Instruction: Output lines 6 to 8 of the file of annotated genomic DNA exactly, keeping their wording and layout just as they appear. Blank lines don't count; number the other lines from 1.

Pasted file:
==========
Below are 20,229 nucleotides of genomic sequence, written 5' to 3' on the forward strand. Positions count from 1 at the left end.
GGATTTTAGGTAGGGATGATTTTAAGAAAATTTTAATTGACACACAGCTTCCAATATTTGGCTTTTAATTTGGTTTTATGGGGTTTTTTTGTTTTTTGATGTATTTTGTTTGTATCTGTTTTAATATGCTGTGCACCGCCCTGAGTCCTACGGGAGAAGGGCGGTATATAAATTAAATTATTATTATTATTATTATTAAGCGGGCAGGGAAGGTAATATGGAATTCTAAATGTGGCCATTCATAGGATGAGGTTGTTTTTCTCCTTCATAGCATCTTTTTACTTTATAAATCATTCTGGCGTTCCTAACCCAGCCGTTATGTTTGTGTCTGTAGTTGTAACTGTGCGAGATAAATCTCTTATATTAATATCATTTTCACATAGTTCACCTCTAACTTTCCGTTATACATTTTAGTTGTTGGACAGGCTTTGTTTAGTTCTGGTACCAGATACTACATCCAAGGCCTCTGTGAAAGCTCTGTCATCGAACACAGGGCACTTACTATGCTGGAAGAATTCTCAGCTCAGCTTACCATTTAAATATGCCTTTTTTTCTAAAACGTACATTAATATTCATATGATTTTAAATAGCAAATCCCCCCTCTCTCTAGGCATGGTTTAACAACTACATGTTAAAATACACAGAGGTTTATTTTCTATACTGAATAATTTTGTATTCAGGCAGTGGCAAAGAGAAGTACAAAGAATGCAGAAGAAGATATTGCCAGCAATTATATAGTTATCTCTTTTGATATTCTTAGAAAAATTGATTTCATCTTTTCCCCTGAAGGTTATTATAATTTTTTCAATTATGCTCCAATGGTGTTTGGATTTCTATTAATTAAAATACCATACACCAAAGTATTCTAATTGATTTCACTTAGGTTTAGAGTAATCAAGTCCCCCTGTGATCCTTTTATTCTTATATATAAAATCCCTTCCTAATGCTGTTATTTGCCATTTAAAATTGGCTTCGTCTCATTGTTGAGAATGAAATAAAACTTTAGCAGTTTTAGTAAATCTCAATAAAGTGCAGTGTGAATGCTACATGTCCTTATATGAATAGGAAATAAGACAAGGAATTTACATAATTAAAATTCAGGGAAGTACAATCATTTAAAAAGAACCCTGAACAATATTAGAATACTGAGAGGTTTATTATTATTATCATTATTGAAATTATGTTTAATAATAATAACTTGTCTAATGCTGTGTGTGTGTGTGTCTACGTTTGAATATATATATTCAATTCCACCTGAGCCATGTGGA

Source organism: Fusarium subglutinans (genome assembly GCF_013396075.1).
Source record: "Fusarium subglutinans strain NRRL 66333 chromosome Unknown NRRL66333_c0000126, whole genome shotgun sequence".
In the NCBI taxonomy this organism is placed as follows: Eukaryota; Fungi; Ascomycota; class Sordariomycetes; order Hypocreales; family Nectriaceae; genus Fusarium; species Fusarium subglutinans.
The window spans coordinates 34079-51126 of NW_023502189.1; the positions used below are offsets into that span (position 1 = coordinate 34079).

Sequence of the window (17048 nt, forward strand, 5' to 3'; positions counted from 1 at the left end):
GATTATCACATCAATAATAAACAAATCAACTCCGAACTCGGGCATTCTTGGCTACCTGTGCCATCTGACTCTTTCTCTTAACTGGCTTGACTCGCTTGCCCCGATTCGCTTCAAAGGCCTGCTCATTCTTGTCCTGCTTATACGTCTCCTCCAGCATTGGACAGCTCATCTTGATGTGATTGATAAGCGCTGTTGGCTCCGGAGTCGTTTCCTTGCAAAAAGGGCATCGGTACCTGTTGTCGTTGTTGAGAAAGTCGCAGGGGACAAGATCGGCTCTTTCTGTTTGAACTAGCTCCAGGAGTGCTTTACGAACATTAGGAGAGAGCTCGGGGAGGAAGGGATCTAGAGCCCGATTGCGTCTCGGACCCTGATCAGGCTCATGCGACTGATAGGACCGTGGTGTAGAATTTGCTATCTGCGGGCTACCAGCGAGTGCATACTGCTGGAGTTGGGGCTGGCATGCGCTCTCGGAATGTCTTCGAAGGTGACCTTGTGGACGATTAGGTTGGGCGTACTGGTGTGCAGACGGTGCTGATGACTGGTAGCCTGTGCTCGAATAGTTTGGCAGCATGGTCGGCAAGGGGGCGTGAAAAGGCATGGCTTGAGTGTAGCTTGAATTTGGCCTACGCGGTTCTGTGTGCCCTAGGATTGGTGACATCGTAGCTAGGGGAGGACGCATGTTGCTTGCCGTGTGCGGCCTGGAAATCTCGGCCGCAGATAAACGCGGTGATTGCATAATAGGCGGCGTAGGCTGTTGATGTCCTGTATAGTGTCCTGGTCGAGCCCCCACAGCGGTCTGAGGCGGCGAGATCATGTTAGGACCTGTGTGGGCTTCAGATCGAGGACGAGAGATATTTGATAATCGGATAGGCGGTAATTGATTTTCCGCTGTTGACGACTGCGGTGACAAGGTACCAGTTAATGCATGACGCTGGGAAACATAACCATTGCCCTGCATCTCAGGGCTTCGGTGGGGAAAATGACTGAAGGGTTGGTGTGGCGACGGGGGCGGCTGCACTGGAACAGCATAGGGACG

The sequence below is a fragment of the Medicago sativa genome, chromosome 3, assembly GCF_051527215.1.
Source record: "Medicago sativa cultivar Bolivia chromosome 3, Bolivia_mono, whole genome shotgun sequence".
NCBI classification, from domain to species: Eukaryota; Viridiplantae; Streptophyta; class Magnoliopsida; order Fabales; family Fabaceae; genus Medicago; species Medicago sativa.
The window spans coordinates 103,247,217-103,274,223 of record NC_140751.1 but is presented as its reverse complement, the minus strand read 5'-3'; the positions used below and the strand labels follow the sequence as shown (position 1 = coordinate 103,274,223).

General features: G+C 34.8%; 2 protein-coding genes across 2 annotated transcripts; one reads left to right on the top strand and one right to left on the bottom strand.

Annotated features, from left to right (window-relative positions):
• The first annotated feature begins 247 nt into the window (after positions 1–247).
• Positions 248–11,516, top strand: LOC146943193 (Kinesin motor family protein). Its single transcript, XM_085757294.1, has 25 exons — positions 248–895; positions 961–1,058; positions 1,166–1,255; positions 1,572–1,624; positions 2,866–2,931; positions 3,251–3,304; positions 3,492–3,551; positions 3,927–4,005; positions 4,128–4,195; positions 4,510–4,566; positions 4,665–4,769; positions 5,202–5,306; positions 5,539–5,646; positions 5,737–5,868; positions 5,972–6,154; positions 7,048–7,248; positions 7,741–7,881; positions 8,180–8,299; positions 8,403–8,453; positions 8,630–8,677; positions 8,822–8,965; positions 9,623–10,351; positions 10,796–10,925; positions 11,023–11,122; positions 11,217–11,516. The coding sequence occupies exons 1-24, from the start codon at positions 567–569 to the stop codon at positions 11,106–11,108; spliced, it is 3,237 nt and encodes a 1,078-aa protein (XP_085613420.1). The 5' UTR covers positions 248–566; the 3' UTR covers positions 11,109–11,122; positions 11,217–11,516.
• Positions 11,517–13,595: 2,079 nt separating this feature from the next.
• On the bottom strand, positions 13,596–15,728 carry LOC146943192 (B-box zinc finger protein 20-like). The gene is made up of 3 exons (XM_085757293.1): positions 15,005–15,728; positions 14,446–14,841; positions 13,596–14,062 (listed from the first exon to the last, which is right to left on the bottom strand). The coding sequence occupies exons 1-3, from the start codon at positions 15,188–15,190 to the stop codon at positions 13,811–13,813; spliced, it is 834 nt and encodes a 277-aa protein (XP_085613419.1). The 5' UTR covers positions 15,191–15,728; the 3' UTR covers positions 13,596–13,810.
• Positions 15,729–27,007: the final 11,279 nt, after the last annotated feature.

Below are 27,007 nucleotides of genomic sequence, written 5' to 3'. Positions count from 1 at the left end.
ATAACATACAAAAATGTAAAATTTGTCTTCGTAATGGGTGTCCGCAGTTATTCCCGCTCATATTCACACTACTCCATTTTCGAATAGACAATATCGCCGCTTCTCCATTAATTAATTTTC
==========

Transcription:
The window spans coordinates 34079-51126 of NW_023502189.1; the positions used below are offsets into that span (position 1 = coordinate 34079).

Sequence of the window (17048 nt, forward strand, 5' to 3'; positions counted from 1 at the left end):
GATTATCACATCAATAATAAACAAATCAACTCCGAACTCGGGCATTCTTGGCTACCTGTGCCATCTGACTCTTTCTCTTAACTGGCTTGACTCGCTTGCCCCGATTCGCTTCAAAGGCCTGCTCATTCTTGTCCTGCTTATACGTCTCCTCCAGCATTGGACAGCTCATCTTGATGTGATTGATAAGCGCTGTTGGCTCCGGAGTCGTTTCCTTGCAAAAAGGGCATCGGTACCTGTTGTCGTTGTTGAGAAAGTCGCAGGGGACAAGATCGGCTCTTTCTGTTTGAACTAGCTCCAGGAGTGCTTTACGAACATTAGGAGAGAGCTCGGGGAGGAAGGGATCTAGAGCCCGATTGCGTCTCGGACCCTGATCAGGCTCATGCGACTGATAGGACCGTGGTGTAGAATTTGCTATCTGCGGGCTACCAGCGAGTGCATACTGCTGGAGTTGGGGCTGGCATGCGCTCTCGGAATGTCTTCGAAGGTGACCTTGTGGACGATTAGGTTGGGCGTACTGGTGTGCAGACGGTGCTGATGACTGGTAGCCTGTGCTCGAATAGTTTGGCAGCATGGTCGGCAAGGGGGCGTGAAAAGGCATGGCTTGAGTGTAGCTTGAATTTGGCCTACGCGGTTCTGTGTGCCCTAGGATTGGTGACATCGTAGCTAGGGGAGGACGCATGTTGCTTGCCGTGTGCGGCCTGGAAATCTCGGCCGCAGATAAACGCGGTGATTGCATAATAGGCGGCGTAGGCTGTTGATGTCCTGTATAGTGTCCTGGTCGAGCCCCCACAGCGGTCTGAGGCGGCGAGATCATGTTAGGACCTGTGTGGGCTTCAGATCGAGGACGAGAGATATTTGATAATCGGATAGGCGGTAATTGATTTTCCGCTGTTGACGACTGCGGTGACAAGGTACCAGTTAATGCATGACGCTGGGAAACATAACCATTGCCCTGCATCTCAGGGCTTCGGTGGGGAAAATGACTGAAGGGTTGGTGTGGCGACGGGGGCGGCTGCACTGGAACAGCATAGGGACG